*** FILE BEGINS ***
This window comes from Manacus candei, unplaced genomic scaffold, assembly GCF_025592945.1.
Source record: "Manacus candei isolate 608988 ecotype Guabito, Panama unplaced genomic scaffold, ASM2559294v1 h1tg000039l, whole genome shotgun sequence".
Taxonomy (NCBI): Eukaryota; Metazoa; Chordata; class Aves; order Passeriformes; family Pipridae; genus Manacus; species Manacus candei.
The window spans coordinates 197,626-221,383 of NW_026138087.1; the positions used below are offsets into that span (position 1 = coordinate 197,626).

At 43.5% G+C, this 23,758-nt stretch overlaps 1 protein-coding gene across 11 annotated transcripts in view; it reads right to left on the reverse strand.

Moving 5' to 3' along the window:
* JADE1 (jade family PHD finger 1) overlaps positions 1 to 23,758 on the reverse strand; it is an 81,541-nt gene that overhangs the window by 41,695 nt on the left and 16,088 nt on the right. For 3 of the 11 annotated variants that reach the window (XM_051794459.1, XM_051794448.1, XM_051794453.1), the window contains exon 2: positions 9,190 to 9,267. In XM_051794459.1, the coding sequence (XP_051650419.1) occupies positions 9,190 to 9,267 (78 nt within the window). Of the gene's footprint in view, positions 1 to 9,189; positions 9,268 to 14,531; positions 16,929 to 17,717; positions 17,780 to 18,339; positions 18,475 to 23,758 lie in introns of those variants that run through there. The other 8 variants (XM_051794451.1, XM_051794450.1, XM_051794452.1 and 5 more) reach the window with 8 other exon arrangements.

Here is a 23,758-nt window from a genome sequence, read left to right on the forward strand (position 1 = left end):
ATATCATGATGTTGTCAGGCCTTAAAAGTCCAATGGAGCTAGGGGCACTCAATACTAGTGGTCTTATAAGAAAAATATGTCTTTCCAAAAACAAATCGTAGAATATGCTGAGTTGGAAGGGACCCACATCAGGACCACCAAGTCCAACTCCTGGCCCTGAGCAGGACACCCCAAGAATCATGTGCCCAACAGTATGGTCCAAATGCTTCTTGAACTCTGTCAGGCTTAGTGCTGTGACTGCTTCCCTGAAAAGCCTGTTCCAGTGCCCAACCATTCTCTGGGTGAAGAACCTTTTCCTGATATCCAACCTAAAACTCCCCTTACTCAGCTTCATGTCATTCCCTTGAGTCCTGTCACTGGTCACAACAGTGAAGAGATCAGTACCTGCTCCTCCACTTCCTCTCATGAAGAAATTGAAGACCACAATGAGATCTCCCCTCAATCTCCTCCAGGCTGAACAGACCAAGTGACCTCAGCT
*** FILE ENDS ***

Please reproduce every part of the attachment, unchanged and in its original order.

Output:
This window comes from Manacus candei, unplaced genomic scaffold, assembly GCF_025592945.1.
Source record: "Manacus candei isolate 608988 ecotype Guabito, Panama unplaced genomic scaffold, ASM2559294v1 h1tg000039l, whole genome shotgun sequence".
Taxonomy (NCBI): Eukaryota; Metazoa; Chordata; class Aves; order Passeriformes; family Pipridae; genus Manacus; species Manacus candei.
The window spans coordinates 197,626-221,383 of NW_026138087.1; the positions used below are offsets into that span (position 1 = coordinate 197,626).

At 43.5% G+C, this 23,758-nt stretch overlaps 1 protein-coding gene across 11 annotated transcripts in view; it reads right to left on the reverse strand.

Moving 5' to 3' along the window:
* JADE1 (jade family PHD finger 1) overlaps positions 1 to 23,758 on the reverse strand; it is an 81,541-nt gene that overhangs the window by 41,695 nt on the left and 16,088 nt on the right. For 3 of the 11 annotated variants that reach the window (XM_051794459.1, XM_051794448.1, XM_051794453.1), the window contains exon 2: positions 9,190 to 9,267. In XM_051794459.1, the coding sequence (XP_051650419.1) occupies positions 9,190 to 9,267 (78 nt within the window). Of the gene's footprint in view, positions 1 to 9,189; positions 9,268 to 14,531; positions 16,929 to 17,717; positions 17,780 to 18,339; positions 18,475 to 23,758 lie in introns of those variants that run through there. The other 8 variants (XM_051794451.1, XM_051794450.1, XM_051794452.1 and 5 more) reach the window with 8 other exon arrangements.

Here is a 23,758-nt window from a genome sequence, read left to right on the forward strand (position 1 = left end):
ATATCATGATGTTGTCAGGCCTTAAAAGTCCAATGGAGCTAGGGGCACTCAATACTAGTGGTCTTATAAGAAAAATATGTCTTTCCAAAAACAAATCGTAGAATATGCTGAGTTGGAAGGGACCCACATCAGGACCACCAAGTCCAACTCCTGGCCCTGAGCAGGACACCCCAAGAATCATGTGCCCAACAGTATGGTCCAAATGCTTCTTGAACTCTGTCAGGCTTAGTGCTGTGACTGCTTCCCTGAAAAGCCTGTTCCAGTGCCCAACCATTCTCTGGGTGAAGAACCTTTTCCTGATATCCAACCTAAAACTCCCCTTACTCAGCTTCATGTCATTCCCTTGAGTCCTGTCACTGGTCACAACAGTGAAGAGATCAGTACCTGCTCCTCCACTTCCTCTCATGAAGAAATTGAAGACCACAATGAGATCTCCCCTCAATCTCCTCCAGGCTGAACAGACCAAGTGACCTCAGCT